I have seen cloth face masks which appear to be superior in design and performance to approved clinical masks, and all too many which are tokens rather than protection. Because most recommendations, rules and laws specify the wear of a ‘face covering’, people also use the wrong types of mask, such as those designed to protect the wearer from dust when working with wood, etc.
There is no evidence that all of those face masks will provide better protection than not wearing a mask at all. Sadly, some can’t and won’t. Most masks intended to protect the wearer from external dust have an exhalation valve which concentrates outlet air, including any aerosol, and isn’t even designed to block the emission of larger droplets. A loose woollen scarf may not trap many droplets containing virus. Requiring people just to wear ‘face coverings’ helps no one, least of all the wearer. As sadly too many care sector workers have discovered, there are many occasions when a properly worn, standard-compliant clinical mask hasn’t protected them, and too many tragic deaths as a result.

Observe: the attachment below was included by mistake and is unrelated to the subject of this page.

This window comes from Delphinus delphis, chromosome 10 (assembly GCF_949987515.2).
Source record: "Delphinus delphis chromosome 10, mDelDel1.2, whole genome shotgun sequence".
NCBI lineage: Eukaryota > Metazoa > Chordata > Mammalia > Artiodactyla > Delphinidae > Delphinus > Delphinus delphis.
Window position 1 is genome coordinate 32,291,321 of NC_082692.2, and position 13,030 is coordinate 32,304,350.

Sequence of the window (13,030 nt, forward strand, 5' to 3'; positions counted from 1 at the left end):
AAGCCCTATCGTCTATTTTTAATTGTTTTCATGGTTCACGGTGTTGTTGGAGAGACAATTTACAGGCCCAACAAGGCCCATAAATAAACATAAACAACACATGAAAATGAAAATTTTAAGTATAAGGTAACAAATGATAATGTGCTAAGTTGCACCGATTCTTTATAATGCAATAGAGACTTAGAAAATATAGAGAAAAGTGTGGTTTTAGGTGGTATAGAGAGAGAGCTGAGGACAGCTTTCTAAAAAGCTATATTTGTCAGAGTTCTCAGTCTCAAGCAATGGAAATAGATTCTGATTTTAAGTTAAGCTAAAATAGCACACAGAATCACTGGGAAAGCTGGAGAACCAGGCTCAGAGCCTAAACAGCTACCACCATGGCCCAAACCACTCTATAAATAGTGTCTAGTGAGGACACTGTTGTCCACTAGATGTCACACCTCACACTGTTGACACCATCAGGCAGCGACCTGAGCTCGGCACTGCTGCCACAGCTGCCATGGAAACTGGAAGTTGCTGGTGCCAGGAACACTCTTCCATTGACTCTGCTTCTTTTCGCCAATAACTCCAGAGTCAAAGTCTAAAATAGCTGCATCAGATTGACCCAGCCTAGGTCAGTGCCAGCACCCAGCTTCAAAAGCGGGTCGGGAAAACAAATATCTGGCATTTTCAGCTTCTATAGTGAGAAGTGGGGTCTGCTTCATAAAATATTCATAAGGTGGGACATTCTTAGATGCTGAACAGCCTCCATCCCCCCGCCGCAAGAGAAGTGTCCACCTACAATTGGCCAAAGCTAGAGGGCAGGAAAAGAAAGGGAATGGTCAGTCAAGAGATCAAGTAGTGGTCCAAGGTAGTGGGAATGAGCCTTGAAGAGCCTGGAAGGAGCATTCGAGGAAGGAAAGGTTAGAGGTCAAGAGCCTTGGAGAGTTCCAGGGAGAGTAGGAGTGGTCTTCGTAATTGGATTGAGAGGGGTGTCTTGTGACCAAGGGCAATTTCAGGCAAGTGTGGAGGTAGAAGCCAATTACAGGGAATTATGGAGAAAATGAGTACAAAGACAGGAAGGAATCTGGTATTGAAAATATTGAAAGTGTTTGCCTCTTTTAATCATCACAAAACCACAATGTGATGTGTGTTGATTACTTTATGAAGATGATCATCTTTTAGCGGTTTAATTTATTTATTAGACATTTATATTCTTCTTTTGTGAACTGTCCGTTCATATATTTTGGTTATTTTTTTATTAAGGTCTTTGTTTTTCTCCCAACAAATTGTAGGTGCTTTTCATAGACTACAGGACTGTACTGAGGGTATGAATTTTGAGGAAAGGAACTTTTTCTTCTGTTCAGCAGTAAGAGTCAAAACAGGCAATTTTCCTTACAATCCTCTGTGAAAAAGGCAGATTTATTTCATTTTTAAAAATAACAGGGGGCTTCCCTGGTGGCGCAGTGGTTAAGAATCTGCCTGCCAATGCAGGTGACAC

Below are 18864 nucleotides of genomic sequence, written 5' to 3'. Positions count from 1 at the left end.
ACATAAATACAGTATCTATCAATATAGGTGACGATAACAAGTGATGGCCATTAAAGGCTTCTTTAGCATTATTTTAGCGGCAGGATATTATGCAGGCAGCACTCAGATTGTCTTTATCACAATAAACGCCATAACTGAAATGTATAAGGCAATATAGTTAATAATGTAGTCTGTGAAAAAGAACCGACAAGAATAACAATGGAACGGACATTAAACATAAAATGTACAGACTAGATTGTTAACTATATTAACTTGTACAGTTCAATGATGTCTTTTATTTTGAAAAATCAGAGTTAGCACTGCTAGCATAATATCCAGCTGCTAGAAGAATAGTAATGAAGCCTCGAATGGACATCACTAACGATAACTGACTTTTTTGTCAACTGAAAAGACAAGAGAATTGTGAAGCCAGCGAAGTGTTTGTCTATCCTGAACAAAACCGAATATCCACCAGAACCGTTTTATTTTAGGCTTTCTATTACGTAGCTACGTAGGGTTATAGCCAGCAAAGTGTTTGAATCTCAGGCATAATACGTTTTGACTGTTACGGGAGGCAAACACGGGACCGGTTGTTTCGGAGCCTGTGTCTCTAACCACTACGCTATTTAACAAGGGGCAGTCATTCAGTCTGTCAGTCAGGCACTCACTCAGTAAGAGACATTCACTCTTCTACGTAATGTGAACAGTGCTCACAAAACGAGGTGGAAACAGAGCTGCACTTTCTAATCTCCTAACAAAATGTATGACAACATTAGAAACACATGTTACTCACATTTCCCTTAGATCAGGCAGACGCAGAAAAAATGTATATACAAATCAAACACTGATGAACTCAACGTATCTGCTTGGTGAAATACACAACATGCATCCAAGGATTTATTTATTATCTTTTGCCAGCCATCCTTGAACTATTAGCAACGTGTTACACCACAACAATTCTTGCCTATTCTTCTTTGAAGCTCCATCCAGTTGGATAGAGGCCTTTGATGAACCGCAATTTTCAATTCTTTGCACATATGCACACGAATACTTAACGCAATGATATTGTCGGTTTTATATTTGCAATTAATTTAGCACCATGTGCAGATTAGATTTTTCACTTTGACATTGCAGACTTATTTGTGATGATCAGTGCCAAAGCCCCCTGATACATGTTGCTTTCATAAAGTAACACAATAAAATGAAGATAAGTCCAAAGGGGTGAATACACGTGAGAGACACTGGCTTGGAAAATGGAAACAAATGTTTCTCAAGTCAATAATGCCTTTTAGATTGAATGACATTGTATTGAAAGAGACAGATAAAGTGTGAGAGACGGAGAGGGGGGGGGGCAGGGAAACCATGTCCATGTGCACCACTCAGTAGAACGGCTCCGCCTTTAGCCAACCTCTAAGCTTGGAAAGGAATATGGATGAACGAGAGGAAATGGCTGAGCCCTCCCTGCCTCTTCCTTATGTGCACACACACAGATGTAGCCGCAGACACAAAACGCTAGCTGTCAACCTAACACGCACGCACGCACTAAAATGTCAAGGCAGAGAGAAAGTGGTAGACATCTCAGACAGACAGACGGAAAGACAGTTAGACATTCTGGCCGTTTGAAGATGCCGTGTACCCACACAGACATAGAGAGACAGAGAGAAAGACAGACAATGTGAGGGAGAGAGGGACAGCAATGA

But until people understand face masks, screens, breathing and protection this will just remain a mess of disinformation and misunderstanding. It’s also an invaluable surrogate for politicians: maintaining isolation and distancing has high economic costs; shifting responsibility onto people to choose and use protective masks instead costs the state almost nothing, and puts the blame onto the wearer if they still get or spread Covid-19. The moral is surely that, outside of care settings, you should maintain full distancing and hygiene regardless, and that a mask can then only augment your protection. The moment that you rely on your mask as sole protection you have lost control of the risk.